In the 2007-2008 academic year, California did something it had not done since the 1980s: sent more college students out of state than it received from elsewhere.
For years, the Golden State’s public universities were a draw, offering a low-cost, high-quality education to its high school graduates and drawing talented people from other states and countries. With fees rising and student slots shrinking in the midst of the state budget crisis, some worry that a process that has helped boost California’s economy will reverse itself — and do so at a time when the state’s economy needs more educated workers than ever.
“Absolutely the state is moving in the wrong direction in terms of closing the education skills gap,” said Hans Johnson, a demographer with the Public Policy Institute of California.
Last month, the University of California (UC) regents voted to raise fees by 32 percent, to $10,302 a year for in-state students, in the wake of a $1.2 billion cut in state support to the system. The California State University system saw a $564 million cut, forcing widespread layoffs and reduction of 40,000 students for the coming year.
These changes, in turn, have caused a logjam in the California Community Colleges system — both in terms of new admissions, and students trying to transfer a two-year degree to a four-year school.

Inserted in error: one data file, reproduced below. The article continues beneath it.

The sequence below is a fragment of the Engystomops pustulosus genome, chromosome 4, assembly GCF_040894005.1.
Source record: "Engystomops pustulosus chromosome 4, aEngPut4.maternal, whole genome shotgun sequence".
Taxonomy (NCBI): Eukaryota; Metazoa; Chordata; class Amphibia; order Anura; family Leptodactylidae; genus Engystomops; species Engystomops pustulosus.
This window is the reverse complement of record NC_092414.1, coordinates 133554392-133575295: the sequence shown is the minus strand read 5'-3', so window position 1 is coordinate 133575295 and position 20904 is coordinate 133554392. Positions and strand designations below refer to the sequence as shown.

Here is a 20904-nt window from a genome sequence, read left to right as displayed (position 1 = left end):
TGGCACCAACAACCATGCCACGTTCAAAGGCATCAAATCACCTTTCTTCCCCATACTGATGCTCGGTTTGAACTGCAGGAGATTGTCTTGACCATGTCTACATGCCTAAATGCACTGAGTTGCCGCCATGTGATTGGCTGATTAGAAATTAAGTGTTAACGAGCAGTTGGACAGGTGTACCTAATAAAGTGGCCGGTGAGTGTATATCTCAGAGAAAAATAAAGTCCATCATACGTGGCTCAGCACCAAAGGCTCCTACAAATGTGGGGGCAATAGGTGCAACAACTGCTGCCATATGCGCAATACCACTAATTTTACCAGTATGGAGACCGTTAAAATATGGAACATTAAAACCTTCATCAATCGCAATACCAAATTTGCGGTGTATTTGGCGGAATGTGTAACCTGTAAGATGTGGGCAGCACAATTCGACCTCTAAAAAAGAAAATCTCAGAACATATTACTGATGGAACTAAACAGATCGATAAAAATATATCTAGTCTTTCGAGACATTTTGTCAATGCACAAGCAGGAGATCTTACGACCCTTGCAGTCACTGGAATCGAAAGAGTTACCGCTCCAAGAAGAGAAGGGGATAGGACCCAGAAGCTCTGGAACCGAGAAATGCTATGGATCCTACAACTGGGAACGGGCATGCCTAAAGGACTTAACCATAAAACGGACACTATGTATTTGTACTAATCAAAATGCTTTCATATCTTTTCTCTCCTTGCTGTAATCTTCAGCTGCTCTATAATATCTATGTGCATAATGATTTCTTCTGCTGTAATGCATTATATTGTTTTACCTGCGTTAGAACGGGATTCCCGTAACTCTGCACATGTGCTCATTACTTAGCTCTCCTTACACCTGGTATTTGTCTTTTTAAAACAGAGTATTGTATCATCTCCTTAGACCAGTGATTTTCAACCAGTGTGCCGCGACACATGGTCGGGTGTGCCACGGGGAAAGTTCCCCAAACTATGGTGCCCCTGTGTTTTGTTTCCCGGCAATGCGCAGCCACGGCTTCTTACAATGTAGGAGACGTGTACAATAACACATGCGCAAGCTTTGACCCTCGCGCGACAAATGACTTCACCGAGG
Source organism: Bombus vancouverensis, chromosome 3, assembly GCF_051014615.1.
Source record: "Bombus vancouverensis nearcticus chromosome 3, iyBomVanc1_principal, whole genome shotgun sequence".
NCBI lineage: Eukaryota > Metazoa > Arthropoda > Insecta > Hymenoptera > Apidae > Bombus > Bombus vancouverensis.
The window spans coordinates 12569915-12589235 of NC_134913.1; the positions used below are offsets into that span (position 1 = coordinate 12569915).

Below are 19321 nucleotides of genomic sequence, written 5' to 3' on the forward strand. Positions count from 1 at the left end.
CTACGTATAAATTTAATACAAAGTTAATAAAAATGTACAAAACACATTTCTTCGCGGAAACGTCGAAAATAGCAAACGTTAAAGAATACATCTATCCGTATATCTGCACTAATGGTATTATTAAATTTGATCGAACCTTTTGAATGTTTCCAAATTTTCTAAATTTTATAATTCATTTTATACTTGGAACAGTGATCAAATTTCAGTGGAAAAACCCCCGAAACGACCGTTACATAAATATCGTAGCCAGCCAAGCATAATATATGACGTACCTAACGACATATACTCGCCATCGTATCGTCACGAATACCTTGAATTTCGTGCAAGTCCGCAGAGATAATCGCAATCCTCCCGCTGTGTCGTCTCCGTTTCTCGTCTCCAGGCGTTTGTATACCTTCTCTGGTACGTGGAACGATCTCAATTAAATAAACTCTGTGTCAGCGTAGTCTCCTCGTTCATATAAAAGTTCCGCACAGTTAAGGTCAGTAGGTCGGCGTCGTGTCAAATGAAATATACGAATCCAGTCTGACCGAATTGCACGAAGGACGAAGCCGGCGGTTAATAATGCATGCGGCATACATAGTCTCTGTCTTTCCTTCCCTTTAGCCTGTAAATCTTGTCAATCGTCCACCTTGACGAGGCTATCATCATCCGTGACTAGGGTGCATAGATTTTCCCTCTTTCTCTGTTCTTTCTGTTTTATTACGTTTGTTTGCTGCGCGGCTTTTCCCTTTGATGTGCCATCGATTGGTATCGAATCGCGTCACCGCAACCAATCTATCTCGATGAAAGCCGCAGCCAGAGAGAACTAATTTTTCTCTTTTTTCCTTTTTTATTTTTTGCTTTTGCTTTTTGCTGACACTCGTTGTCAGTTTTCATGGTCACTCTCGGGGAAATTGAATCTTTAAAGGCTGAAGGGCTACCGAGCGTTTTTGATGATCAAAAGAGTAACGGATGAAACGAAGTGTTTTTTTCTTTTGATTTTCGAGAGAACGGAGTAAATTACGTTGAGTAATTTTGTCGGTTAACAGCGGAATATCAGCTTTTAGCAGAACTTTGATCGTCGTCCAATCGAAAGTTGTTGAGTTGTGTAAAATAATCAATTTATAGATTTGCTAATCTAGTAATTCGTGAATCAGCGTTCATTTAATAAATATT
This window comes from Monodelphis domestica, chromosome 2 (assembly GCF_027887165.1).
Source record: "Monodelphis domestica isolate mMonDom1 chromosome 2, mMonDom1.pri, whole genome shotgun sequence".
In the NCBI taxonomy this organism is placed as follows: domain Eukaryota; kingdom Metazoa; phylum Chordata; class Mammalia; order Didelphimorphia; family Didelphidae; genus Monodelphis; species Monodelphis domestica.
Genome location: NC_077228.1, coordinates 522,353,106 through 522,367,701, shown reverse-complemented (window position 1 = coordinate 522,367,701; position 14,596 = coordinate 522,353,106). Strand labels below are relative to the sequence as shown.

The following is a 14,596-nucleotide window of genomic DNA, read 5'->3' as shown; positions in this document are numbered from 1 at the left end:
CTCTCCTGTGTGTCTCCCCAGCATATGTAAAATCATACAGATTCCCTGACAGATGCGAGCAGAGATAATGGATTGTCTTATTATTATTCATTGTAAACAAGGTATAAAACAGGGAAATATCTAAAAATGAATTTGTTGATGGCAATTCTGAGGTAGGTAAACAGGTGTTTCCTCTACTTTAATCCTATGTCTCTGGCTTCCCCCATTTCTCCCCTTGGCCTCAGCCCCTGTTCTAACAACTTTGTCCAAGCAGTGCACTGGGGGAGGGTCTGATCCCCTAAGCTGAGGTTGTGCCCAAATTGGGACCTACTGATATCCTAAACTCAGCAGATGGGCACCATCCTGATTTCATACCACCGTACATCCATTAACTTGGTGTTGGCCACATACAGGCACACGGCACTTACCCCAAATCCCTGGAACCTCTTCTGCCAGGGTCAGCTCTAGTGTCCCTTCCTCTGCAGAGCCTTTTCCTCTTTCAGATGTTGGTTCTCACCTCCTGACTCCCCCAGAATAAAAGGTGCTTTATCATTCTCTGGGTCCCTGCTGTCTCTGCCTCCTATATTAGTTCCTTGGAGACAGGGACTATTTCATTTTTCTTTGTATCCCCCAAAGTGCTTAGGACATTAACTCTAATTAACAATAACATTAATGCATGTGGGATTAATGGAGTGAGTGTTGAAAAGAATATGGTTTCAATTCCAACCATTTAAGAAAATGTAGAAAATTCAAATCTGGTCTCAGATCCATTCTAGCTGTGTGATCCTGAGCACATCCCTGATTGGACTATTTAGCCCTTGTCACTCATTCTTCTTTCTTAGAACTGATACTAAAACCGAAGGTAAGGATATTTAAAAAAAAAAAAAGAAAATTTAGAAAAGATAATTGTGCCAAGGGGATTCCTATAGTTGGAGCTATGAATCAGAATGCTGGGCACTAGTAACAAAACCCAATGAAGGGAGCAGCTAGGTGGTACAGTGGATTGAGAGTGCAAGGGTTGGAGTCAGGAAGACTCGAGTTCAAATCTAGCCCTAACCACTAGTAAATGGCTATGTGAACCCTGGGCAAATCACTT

“As the other two segments also are stressed, people who would otherwise go to UC or CSU also turn to community colleges,” said Assemblyman Ira Ruskin, D-Redwood City. On Monday, Ruskin is convening a joint panel that will review the master plan for California’s higher education systems.
Four-year schools have been making it harder to transfer, including recent changes to give preference to students from community colleges closer to their home campuses. The UC and CSU systems have been raising the GPA needed to get into certain programs and campuses–especially crowded CSUs like San Diego, Pomona, Long Beach and Fullerton–according to Rita Mize, director of state policy and research with Community College League.
Meanwhile, other higher education systems are pursuing California students.
Mize noted that while the number of community college transfers to UC and CSU schools has gone up 35 percent since 1992, transfers to the private University of Phoenix have gone up 450 percent over the same time. Another private system, National University, announced in April that they would waive applications fees and tuition for two courses in an effort to lure community college transfers.
Southern Oregon University recently began offering in-state tuition to transfers from the College of the Siskiyous, College of the Redwoods and Shasta College. Private Hawaii Pacific University recently made a pitch to a gathering of community college officials in charge of transfer student programs.
“We find more and more colleges are coming to California to pitch our students because they know they can’t transfer into UC and CSU because there are no spaces,” Mize said.
But it may also be too early to say what the long term trends are going to be. Applications to CSU and UC closed this week, and early figures show students still want access to these schools.